So, Frank imagined love, in his studio apartment, a quiet life, living in a quiet space, on the third floor.

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Merry caught the weird guy from the third floor eavesdropping on her conversation. Everyone in the building hush talked about him, and while she noticed him from time to time, he was just one of those few in the building who were just plain…weird.

She couldn’t wait for the elevator door to open so she could get out.

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26 responses »

  1. A sad story,about someone lost in sadness, …if he could only come out of himself….or if there were someone who could draw him out instead of finding him “weird”. This one really touched me.

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  2. This is sad, but I can understand how the situation could also easily turn into ‘weird’ or ‘creepy’. It just occurred to me that if the main character were female (instead of Frank), this could easily be plain romantic and even funny (with the fantasies and all). But since it’s male, it could be seen as creepy. Sex/gender stereotypes are so powerful indeed. Great story, Stuart! Thanks again!

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    • Joy, so true. A woman can express living a fantasy life: oh, it’s just girlish dreams. A man does it, and there is an entirely different way to view him. Double standards abound all over. Thanks.

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  3. Hi Stuart .. I need to go back and read the previous instalments .. having just arrived, not via the backdoor, nor via the fire-escape .. just by the slow coach .. but love the ‘story’ you’re drawing us into .. Meredith, or Merry .. Frank or frankly not so …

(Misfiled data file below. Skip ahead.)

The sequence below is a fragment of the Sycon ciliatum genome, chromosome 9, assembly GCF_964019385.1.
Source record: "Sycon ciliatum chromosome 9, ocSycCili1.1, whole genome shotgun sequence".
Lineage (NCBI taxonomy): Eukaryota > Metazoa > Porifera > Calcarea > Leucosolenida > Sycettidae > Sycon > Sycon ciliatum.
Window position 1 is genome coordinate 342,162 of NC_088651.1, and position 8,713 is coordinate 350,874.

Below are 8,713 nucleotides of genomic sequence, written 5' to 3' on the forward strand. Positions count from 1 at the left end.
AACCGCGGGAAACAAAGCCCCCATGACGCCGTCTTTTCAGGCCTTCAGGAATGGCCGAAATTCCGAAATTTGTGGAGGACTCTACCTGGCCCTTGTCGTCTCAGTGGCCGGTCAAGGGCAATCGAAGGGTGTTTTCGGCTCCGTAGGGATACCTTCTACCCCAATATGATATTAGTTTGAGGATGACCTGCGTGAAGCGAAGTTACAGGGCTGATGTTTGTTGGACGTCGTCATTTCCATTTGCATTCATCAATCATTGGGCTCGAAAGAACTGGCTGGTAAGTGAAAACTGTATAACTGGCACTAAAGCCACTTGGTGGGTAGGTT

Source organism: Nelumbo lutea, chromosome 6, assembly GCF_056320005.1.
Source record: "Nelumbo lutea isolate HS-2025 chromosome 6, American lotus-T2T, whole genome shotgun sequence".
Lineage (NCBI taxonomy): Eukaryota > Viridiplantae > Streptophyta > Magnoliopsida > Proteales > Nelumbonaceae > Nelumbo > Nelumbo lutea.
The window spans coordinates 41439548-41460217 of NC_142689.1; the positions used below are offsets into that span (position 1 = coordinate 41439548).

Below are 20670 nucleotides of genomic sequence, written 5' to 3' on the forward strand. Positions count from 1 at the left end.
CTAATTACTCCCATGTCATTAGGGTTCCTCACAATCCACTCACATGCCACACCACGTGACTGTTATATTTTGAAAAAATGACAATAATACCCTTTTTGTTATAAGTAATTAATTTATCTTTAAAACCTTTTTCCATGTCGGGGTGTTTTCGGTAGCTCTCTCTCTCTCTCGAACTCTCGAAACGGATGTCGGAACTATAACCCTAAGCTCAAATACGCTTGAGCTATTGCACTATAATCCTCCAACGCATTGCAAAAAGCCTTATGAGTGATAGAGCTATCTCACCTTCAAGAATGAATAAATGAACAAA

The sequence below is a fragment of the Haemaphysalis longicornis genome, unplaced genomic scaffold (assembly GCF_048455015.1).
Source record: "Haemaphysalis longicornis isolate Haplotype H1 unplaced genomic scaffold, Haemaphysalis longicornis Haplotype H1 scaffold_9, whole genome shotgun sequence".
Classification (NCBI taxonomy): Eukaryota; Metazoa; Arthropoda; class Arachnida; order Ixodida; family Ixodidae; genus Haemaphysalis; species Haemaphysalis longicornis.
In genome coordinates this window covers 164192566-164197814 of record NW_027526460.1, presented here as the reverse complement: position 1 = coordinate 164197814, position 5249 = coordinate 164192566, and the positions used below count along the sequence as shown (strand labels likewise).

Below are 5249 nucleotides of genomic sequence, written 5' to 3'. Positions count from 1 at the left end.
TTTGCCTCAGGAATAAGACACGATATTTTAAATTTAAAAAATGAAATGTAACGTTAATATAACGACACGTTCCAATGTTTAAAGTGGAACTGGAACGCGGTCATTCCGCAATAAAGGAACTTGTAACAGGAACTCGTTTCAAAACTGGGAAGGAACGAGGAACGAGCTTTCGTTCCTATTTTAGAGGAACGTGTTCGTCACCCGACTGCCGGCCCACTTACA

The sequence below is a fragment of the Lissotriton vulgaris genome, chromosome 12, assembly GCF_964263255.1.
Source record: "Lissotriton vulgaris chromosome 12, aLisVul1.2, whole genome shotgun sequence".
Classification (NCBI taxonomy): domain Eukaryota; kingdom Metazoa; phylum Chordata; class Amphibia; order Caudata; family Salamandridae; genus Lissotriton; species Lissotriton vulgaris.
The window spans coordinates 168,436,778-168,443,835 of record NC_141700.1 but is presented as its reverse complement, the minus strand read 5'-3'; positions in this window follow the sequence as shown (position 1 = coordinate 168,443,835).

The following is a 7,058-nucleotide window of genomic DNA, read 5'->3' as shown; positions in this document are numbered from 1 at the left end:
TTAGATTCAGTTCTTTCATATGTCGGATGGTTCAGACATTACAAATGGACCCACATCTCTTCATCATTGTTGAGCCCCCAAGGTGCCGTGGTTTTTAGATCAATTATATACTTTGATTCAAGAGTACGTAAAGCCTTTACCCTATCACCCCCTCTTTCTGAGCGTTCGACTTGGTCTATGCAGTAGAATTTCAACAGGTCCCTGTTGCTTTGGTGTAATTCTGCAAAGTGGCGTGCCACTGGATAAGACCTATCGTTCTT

So much is often hidden isn’t it .. great read – thanks – Hilary

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  4. Sad, how the walking wounded live amongst us and go unnoticed. It’s a terrible thing to be unwanted or unloved and to not know how to change that. An excellent reminder that fear can hold us back in so many ways. As a writer, you have the power to find someone for Frank, but in real life he would probably remain alone. 😦

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  5. Wow, the perceptions abound. The quiet shy guy imagines a quiet life with a love he’s too shy to speak to while the interest of his quiet admiration just finds him weird. How true to life this often is.

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  6. Excellent story. Such an accurate snapshot of life for many lonely and socially awkward people. I am leading a book group on short stories today and think I will read it to the kids.

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      • Hi Stuart,

        The kids understood that the theme of the story is loneliness and thought it was sad. They felt sorry for Frank. They liked the story although they weren’t hugely excited about it. But then they are two active 12 year old boys and one 13 year old girl. The boys won’t get excited about anything that doesn’t have battles. Thanks.